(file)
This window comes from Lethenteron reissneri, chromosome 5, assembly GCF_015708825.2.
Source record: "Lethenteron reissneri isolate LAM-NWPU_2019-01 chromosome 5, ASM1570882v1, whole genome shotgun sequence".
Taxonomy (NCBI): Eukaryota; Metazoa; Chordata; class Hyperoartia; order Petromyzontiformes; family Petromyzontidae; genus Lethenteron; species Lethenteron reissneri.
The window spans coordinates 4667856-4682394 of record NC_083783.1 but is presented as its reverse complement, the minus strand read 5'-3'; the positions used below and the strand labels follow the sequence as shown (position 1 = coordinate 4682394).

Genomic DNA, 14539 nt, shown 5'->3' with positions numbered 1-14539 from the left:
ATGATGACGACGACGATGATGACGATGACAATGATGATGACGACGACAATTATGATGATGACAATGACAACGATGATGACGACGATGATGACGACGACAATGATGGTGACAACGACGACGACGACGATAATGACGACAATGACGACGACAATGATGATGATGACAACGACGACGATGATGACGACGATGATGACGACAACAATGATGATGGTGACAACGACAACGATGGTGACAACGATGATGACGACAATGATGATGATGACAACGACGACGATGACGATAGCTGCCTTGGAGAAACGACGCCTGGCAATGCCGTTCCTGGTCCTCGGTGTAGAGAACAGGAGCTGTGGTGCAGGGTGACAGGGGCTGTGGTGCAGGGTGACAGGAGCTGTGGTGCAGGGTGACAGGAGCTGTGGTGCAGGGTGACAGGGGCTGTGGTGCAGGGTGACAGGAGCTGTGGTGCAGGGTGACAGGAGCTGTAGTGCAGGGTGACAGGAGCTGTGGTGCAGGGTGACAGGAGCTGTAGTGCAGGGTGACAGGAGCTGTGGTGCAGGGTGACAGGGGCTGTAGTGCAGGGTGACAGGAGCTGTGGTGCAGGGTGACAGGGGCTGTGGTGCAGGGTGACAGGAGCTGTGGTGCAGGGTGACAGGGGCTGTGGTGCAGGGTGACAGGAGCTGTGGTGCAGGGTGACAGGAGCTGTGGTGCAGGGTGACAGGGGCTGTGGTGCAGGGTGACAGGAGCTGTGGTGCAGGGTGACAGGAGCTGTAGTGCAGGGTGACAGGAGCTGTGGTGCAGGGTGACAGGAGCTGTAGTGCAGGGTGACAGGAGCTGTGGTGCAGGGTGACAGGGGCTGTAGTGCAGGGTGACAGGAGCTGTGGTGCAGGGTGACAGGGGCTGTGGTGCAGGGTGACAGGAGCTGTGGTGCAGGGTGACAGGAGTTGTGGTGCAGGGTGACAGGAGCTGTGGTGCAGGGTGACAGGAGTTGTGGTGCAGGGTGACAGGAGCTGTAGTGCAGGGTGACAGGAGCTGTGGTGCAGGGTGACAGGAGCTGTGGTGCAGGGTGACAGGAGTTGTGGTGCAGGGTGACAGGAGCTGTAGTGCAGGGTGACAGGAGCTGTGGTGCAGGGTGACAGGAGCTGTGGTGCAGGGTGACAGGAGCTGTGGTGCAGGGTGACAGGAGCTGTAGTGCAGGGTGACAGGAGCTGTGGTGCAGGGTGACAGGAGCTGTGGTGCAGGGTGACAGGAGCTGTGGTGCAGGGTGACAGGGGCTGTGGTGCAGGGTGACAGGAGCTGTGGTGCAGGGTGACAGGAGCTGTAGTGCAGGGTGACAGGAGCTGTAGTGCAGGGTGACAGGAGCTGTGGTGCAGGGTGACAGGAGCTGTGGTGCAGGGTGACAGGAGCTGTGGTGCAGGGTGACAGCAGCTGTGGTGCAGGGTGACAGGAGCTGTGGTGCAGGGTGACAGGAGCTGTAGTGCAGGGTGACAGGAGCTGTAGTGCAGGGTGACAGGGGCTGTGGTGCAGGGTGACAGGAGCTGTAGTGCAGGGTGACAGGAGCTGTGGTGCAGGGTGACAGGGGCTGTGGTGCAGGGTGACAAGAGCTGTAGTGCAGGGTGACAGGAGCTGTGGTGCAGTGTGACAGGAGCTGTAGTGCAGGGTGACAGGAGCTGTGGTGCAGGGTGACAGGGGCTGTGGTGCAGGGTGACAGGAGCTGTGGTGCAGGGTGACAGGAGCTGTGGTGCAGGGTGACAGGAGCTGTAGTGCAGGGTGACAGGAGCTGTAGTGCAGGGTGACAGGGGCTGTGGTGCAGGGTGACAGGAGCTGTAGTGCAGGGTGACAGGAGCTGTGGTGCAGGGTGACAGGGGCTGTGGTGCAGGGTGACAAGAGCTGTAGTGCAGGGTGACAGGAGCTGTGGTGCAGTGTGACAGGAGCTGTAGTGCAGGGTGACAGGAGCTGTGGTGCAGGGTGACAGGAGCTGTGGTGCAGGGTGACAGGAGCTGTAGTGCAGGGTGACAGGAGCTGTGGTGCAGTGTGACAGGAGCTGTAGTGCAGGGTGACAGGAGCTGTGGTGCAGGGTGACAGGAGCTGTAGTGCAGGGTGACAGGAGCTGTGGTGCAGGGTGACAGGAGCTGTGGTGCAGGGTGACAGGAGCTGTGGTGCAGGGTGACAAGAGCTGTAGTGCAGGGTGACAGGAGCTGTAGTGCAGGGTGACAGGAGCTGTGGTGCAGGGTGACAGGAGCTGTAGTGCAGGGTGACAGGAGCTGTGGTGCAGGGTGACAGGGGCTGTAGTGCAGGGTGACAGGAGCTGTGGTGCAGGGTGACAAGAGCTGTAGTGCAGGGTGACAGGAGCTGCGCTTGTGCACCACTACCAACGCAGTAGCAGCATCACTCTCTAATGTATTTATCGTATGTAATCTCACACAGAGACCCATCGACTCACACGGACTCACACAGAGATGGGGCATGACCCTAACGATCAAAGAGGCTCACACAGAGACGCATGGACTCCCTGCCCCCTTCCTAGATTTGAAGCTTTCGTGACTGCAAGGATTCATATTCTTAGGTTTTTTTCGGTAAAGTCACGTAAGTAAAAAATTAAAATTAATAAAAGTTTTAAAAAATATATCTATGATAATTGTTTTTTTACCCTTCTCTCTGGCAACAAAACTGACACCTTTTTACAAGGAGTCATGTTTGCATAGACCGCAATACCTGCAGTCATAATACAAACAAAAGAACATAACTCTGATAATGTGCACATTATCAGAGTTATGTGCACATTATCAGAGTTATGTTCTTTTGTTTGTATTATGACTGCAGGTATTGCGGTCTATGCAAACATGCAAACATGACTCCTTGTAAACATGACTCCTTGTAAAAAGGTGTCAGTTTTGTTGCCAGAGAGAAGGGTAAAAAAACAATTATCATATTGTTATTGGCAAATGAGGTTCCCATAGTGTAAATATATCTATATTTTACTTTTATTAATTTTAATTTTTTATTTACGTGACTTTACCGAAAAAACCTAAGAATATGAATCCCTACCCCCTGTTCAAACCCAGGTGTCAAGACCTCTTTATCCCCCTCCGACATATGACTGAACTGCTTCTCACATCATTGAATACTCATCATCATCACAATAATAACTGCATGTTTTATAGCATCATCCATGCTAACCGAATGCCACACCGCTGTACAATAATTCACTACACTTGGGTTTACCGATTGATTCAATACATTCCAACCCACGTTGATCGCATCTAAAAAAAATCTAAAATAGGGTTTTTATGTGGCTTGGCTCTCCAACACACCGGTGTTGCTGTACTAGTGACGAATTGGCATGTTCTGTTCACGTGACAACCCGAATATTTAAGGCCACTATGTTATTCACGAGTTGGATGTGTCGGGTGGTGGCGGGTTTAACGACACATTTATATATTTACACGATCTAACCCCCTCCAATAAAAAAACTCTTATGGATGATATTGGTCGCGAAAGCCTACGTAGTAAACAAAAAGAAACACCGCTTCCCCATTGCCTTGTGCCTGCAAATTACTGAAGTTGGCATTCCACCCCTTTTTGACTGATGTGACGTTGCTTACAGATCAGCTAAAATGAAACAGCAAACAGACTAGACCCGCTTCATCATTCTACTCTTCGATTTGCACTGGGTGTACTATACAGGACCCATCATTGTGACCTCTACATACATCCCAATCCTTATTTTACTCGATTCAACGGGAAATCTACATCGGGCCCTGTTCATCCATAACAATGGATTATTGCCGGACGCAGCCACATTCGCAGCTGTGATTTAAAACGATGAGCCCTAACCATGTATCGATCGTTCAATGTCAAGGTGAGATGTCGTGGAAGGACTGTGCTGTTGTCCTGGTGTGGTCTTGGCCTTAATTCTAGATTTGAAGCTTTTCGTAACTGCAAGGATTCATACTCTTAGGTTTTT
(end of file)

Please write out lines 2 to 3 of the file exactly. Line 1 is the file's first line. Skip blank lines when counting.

Source record: "Lethenteron reissneri isolate LAM-NWPU_2019-01 chromosome 5, ASM1570882v1, whole genome shotgun sequence".
Taxonomy (NCBI): Eukaryota; Metazoa; Chordata; class Hyperoartia; order Petromyzontiformes; family Petromyzontidae; genus Lethenteron; species Lethenteron reissneri.